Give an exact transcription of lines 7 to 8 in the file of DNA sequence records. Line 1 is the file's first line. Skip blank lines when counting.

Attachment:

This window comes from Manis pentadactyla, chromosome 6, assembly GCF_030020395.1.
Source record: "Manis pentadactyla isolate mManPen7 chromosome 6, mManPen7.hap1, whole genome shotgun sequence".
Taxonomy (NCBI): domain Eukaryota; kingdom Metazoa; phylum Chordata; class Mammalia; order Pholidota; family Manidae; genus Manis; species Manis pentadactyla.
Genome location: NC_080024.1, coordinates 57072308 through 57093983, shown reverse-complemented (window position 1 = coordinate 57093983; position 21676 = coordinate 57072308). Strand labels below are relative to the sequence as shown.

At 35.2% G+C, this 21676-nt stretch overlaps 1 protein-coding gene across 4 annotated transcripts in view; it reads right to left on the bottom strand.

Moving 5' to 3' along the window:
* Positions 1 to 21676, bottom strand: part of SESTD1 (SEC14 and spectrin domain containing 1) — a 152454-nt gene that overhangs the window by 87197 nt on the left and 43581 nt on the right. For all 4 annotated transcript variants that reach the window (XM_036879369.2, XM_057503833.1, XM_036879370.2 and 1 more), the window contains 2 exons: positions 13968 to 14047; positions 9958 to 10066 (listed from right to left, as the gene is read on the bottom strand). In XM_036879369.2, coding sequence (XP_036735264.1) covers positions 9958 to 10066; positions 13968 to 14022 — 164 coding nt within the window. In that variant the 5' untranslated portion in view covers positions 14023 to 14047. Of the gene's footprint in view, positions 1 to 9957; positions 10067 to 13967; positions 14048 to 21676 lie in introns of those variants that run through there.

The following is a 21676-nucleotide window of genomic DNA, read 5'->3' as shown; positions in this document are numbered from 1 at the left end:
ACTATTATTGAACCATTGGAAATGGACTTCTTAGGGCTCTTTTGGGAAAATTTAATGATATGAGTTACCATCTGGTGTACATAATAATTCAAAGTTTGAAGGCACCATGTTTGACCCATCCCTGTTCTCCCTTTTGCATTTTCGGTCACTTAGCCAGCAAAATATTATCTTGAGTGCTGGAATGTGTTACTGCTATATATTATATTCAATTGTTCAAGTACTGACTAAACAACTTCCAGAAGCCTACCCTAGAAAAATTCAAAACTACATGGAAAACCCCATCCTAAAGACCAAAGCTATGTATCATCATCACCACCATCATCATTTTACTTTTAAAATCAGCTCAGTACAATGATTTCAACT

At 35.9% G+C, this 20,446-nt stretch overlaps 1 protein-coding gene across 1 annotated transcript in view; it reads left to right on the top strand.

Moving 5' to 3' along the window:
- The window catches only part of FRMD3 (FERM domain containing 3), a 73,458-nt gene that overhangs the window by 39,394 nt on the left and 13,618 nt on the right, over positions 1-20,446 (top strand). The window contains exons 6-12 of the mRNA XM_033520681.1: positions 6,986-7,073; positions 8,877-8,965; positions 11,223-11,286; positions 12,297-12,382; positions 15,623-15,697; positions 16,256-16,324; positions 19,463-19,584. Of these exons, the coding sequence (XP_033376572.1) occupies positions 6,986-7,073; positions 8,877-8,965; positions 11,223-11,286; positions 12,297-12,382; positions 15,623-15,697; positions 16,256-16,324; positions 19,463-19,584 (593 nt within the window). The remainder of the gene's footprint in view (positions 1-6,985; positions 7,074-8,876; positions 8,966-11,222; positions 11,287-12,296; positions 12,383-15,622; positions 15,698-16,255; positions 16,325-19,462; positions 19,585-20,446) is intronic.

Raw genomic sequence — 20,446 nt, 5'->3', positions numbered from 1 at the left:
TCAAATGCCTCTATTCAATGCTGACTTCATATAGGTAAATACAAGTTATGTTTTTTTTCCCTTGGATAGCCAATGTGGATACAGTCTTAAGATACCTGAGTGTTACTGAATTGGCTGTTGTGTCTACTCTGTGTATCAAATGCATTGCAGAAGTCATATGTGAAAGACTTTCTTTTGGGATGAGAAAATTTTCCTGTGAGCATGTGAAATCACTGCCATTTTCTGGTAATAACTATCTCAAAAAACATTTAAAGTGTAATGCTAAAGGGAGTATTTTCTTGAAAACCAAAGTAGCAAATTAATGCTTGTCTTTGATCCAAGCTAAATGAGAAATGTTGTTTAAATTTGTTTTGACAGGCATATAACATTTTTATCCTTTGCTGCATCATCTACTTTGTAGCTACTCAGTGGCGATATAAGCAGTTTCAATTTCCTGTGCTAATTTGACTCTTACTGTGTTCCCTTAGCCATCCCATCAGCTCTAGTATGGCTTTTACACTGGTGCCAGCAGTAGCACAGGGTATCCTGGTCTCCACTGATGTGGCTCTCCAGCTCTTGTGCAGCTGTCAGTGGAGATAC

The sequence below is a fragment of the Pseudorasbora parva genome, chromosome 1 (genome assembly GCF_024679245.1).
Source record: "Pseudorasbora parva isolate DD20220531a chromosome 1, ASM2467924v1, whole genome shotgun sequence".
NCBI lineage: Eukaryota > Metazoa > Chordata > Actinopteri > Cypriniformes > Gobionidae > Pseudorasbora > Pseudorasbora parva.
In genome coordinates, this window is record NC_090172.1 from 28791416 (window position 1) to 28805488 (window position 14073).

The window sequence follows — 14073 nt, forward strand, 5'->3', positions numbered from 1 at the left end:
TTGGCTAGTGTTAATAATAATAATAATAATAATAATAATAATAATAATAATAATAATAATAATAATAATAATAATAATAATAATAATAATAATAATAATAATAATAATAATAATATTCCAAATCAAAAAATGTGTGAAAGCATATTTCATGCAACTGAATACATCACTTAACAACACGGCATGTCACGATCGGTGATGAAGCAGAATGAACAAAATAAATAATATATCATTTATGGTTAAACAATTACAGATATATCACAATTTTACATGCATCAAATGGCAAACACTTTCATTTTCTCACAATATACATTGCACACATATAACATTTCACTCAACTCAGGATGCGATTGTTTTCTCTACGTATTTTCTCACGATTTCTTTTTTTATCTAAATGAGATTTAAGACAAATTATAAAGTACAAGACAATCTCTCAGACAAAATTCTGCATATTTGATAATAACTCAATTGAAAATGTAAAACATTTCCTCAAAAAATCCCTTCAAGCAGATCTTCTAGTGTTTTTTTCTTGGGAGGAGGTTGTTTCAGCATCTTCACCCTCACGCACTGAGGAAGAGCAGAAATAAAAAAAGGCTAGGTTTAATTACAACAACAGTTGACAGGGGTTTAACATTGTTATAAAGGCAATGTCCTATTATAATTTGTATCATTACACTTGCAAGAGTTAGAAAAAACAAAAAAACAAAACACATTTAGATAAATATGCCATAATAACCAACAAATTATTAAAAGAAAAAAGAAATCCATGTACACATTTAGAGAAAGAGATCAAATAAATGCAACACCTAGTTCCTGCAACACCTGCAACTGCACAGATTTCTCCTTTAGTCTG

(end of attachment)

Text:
* Positions 1 to 21676, bottom strand: part of SESTD1 (SEC14 and spectrin domain containing 1) — a 152454-nt gene that overhangs the window by 87197 nt on the left and 43581 nt on the right. For all 4 annotated transcript variants that reach the window (XM_036879369.2, XM_057503833.1, XM_036879370.2 and 1 more), the window contains 2 exons: positions 13968 to 14047; positions 9958 to 10066 (listed from right to left, as the gene is read on the bottom strand). In XM_036879369.2, coding sequence (XP_036735264.1) covers positions 9958 to 10066; positions 13968 to 14022 — 164 coding nt within the window. In that variant the 5' untranslated portion in view covers positions 14023 to 14047. Of the gene's footprint in view, positions 1 to 9957; positions 10067 to 13967; positions 14048 to 21676 lie in introns of those variants that run through there.

The following is a 21676-nucleotide window of genomic DNA, read 5'->3' as shown; positions in this document are numbered from 1 at the left end: